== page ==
Blog

Pronouns

Link of the Day

Did you watch the State of the Union Address?  If you missed President Obama’s speech, here is a text version.  This could be one of your current events, but it is a long speech, so it might be better to look up a couple of the issues that the President wants to bring before the country.  One of the things the President mentions is preschool.  Read this article and think about how many different themes are mentioned.  Then check the list of previously released essay topics (online or in your Knowsys book on page 229) and imagine how you could use this issue as an excellent example for any of these topics.  It directly relates to many of the SAT questions!

Writing: Identifying Sentence Errors

The following sentence contains either a single error or no error at all. If the sentence contains an error, select the one underlined part that must be changed to make the sentence correct. If the sentence contains no error, select choice E. 

Read the entire original sentence to yourself, listening for errors.  Then quickly check each underlined portion against the Big 8 Grammar Rules.  Mark any error you find, but be sure to check all of the answer choices.

Formerly called manacles or shackles, handcuffs consist of two metal rings joined by a short chain; once fastened shut, it requires a key to open. No error

(A) Formerly is an adverb modifying the word “called.”  It is in the correct format with an “–ly” on the end and is as close as possible to the word it modifies.  If you want to be sure that it is correct, substitute a synonym such as “previously” and read the sentence.  The meaning is clear and precise, so there is no error here.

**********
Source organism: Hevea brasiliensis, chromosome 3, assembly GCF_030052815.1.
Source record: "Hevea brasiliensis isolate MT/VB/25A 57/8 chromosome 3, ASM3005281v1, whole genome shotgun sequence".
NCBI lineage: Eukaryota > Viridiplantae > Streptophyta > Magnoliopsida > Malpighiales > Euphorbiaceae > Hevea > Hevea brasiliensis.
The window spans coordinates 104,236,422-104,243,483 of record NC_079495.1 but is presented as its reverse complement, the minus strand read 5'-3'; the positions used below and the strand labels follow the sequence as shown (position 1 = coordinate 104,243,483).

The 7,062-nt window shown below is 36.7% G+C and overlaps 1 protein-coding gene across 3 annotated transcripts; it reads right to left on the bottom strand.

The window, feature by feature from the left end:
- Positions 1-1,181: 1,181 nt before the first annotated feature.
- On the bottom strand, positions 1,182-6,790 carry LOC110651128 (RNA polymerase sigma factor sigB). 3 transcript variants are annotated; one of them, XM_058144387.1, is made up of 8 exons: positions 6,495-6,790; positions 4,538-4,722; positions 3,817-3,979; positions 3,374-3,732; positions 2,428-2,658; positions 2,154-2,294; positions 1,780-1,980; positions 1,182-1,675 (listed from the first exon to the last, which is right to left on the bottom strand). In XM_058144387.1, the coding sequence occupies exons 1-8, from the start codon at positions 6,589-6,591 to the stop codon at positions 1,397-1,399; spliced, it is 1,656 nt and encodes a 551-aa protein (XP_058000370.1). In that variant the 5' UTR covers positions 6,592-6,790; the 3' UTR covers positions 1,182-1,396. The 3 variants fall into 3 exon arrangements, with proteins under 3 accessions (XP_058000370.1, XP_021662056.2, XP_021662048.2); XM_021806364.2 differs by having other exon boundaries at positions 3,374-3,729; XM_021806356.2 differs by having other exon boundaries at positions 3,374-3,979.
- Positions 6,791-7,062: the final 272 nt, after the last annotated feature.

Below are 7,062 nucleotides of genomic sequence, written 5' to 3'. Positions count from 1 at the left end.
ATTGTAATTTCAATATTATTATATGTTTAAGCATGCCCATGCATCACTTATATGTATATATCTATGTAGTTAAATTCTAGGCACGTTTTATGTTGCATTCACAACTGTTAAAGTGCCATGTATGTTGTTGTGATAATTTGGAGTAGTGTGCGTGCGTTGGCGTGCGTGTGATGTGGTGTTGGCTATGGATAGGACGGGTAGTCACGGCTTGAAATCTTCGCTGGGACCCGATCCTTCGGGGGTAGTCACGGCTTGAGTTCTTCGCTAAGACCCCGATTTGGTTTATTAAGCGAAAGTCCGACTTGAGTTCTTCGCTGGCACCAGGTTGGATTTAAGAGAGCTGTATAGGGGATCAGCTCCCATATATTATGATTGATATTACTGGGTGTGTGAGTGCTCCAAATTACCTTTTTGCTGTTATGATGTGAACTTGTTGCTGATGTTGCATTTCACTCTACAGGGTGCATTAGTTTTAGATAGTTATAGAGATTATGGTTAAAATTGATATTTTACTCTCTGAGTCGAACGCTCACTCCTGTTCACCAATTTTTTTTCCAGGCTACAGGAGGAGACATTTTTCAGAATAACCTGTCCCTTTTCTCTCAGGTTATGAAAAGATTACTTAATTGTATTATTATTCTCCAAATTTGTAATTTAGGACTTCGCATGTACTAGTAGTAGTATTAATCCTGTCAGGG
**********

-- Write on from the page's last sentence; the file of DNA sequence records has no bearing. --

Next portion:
(B) When a verb is underlined make sure that it is in the correct tense and that it matches the subject in number.  Handcuffs still exist, so it is correct to shift from past to present tense in this sentence.  The word “handcuffs” is plural, so the verb “consist” is correct.  You would not say “handcuffs consists.”  The preposition “of” is also idiomatically correct after “consist;” check the frequently-tested idioms list on page 172 of your Knowsys book to confirm this. 

(C) This might be a tempting answer because it has an “–ed” ending.  The tense of a sentence supposed to be as consistent as possible, right?  Think about it this way: if a pair of handcuffs exists now, it was made in the past.  You also cannot change it to any other form, such as “joining,” without changing the meaning of the sentence.  There is no problem with the phrase “joined by.”

(D) When a pronoun like the word “it” is underlined, you must identify its antecedent.  The “it” is supposed to take the place of the noun “handcuffs,” but there is a problem.  “Handcuffs” is plural while “it” is singular.  You need the word “they” instead of the word “it.”  Mark this error.

(E) This answer choice is not correct because you already marked an error.


On sat.collegeboard.org, 54% of the responses were correct.

For more help with SAT writing, visit www.myknowsys.com!